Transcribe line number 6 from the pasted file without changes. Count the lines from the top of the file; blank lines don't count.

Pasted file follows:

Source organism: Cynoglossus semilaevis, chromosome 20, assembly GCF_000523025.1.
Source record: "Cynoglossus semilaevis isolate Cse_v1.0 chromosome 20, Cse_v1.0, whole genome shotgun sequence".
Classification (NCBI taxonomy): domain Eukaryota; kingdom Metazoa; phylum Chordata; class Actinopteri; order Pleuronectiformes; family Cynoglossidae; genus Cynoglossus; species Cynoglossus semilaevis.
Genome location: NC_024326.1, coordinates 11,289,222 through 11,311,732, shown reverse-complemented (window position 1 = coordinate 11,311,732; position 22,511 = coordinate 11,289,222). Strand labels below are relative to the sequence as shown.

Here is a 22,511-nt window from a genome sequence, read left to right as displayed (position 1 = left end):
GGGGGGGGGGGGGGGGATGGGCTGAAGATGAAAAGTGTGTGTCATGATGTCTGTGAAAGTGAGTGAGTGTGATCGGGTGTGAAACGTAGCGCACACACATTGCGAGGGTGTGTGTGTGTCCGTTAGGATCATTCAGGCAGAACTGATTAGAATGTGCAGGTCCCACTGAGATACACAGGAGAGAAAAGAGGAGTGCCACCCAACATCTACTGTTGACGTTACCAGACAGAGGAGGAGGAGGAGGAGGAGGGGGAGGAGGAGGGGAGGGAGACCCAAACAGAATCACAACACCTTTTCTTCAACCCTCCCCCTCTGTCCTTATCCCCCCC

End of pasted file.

GGGGGGGGGGGGGGGGATGGGCTGAAGATGAAAAGTGTGTGTCATGATGTCTGTGAAAGTGAGTGAGTGTGATCGGGTGTGAAACGTAGCGCACACACATTGCGAGGGTGTGTGTGTGTCCGTTAGGATCATTCAGGCAGAACTGATTAGAATGTGCAGGTCCCACTGAGATACACAGGAGAGAAAAGAGGAGTGCCACCCAACATCTACTGTTGACGTTACCAGACAGAGGAGGAGGAGGAGGAGGAGGGGGAGGAGGAGGGGAGGGAGACCCAAACAGAATCACAACACCTTTTCTTCAACCCTCCCCCTCTGTCCTTATCCCCCCC